Language Evolved from Whistling
Meet Bonnie, the whistling orangutan. According to National Geographic News, she is giving evolutionary anthropologists something to talk about: the evolution of human language. NG reported on a new theory:
Lead author Serge Wich of the Great Ape Trust of Iowa, said orangutans in Indonesia have been seen pretending to wash clothes. “We know they are capable of imitating these motor skills, but we never had any good indication of sounds for vocalization,” said Wich, who presented his research on December 18 during a symposium at the University of Zurich, Switzerland.
The next step is to study how flexible sound-learning is in apes and whether they can adjust their sounds—pitch and intonation, for instance—depending on the context, Wich said.
“Those things are very important because they give us clues to understanding the evolution of human speech,” he said.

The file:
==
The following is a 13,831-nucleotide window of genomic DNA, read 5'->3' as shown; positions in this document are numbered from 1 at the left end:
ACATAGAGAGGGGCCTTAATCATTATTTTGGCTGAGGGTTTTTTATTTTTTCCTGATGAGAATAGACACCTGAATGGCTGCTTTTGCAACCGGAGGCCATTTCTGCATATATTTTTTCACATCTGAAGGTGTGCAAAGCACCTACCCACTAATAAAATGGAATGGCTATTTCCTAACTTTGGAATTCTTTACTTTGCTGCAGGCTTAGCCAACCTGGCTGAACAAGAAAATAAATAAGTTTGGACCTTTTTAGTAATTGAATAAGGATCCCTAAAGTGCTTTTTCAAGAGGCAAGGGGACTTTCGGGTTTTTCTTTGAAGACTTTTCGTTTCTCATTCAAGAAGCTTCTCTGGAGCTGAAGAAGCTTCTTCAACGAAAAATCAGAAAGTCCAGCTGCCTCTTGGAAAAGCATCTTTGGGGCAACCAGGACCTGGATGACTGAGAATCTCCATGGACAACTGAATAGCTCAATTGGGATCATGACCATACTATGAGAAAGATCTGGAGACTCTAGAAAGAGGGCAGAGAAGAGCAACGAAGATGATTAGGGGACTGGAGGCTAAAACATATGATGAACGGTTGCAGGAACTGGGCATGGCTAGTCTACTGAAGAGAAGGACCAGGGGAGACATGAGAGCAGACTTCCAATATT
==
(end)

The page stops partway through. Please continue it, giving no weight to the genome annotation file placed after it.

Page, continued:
Charles Snowden of the University of Wisconsin, however, noted that Bonnie’s whistles are not as complex as those of some birds and dolphins. “Until now there has been little evidence of direct imitation of vocalizations by a primate,” Snowden said. “The really interesting question is why it is so difficult to find [more] good evidence of vocal imitation.”
Everybody knows that birds evolved language from humans. That’s why they parrot us. Orangutans evolved whistling and clothes-washing from humans, too. That’s why they ape us.
You’ll notice that the honorable, reliable, rational, scientific, enlightened National Geographic Society had no qualms about printing the latest Darwinian silliness. Maybe they should stick to taking photos; that’s about all they brag about these days.